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The thought of returning to the woods was a daunting thought, especially following the 1999 original. You’d have thought someone wouldn’t dare go there but when family is involved, incentive becomes paramount.

Blair Witch takes us back into the Black Hills Forest into a similar set up to the original, but adds the implication that our characters are in search of the house Heather Donahue vanished in.

The film is found footage, but when was that unexpected. The same tech is used albeit up-to-date and slicker, earpiece cameras & drones are thrown into the mix adding to better show the perspective and give new dimensions to being lost in the woods.

Heather’s brother James (James Allen McCune) views footage online, footage found around the time of Heather’s disappearance, revealing her in the house in the end of the original. From then on he takes his girlfriend Lisa (Callie Hernandez), and friends Ashley (Corbin Reid) & Peter (Brandon Scott) to the people who found the footage Talia (Valorie Curry) & Lane (Wes Robinson’s) house. The pair take them out into the woods.

It’s found that the pair have no clue as to where they were going, and wanted to tag along with the main group. From then on the world crumbles around them, and this is where it gets interesting. Throughout is a constant sense of fright. It doesn’t scare because you can’t see what causes the disruption. But it’s in the anticipation that causes you to be aware of something you have no concept of, which lingers in your train of thought, dread is your only thought.

In these encounters it’s hard to find dimension in characters though, mostly seen as being there, reacting to it. But that isn’t a bad thing, I didn’t need to find more layers than one to enjoy their performances. They’re taking us on an experience, something that we’re on the ride for.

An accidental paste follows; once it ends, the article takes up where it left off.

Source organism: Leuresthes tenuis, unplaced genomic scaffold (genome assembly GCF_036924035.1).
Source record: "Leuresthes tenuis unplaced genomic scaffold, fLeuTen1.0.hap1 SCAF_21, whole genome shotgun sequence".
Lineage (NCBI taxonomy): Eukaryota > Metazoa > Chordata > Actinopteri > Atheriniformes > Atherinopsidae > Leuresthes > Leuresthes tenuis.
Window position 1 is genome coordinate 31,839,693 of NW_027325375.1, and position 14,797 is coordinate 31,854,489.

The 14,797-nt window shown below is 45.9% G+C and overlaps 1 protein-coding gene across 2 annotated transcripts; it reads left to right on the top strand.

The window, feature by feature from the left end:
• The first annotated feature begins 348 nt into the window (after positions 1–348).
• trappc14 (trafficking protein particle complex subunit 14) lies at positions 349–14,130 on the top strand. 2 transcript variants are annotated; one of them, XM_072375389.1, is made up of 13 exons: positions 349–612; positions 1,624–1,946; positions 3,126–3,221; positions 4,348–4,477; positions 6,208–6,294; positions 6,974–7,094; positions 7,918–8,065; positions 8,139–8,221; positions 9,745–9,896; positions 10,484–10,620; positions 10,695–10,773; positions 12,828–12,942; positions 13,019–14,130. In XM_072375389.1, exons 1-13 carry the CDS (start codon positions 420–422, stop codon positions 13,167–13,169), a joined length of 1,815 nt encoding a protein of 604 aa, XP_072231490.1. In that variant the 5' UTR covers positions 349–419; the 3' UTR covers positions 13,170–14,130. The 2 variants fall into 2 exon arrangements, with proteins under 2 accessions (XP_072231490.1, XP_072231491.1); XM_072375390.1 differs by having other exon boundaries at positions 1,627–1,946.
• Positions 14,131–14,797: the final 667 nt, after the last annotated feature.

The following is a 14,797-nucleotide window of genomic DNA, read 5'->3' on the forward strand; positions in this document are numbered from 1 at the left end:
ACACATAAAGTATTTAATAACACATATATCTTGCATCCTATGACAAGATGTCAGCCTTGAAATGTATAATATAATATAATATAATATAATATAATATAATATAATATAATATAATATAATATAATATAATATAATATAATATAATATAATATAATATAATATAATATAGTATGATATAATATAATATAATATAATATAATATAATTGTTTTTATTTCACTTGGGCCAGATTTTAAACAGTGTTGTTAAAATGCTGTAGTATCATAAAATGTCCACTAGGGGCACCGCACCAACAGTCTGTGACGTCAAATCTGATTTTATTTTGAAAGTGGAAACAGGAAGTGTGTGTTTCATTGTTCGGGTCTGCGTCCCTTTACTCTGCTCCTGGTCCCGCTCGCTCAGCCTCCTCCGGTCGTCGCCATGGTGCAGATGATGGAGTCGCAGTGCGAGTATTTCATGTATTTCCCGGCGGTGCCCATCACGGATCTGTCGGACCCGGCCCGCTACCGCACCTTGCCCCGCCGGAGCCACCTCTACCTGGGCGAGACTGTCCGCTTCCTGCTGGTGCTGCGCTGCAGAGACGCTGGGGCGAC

Following is unparalleled psyche stretching tension in the final moments, or, final act of the film as the crescendo builds and story unveils itself. In the details Adam Wingard gives us answers, if only you notice them. Reestablishing the lore, making good work of a fanbase that relished the original for its realism surrounding the Blair Witch depicted as truth giving a satisfaction to fans.

The film takes advantage of the upgrade in technologies for the cinematography, the use of drone, earpiece cameras and DSLR’s compile to ingrain the feeling of the moment through its raw nature of found footage, which looks great. Using some well placed shots and stabile imagery which decreased the motion sickness.

Blair Witch gives more answers than it does questions. Somehow that leaves me more conflicted, the wonder was so magical about the original. Although this does not spoil the experience because it’s a double-edged sword in this sense.

The film manages to build upon the aesthetic of the original, the atmosphere is claustrophobic in an open space, the logic of no firearms within the group baffles me – in the woods where you could be killed by anything a would animal as opposed to a ghost.

Given everything that a found footage film is, Blair Witch doesn’t necessarily add anything new but refines it and tells an interesting story in the most simplistic way. For me it engaged me in their journey and made sure to keep me engrossed in the downward spiral the films characters were heading towards.

Thought’s on “Don’t Breathe”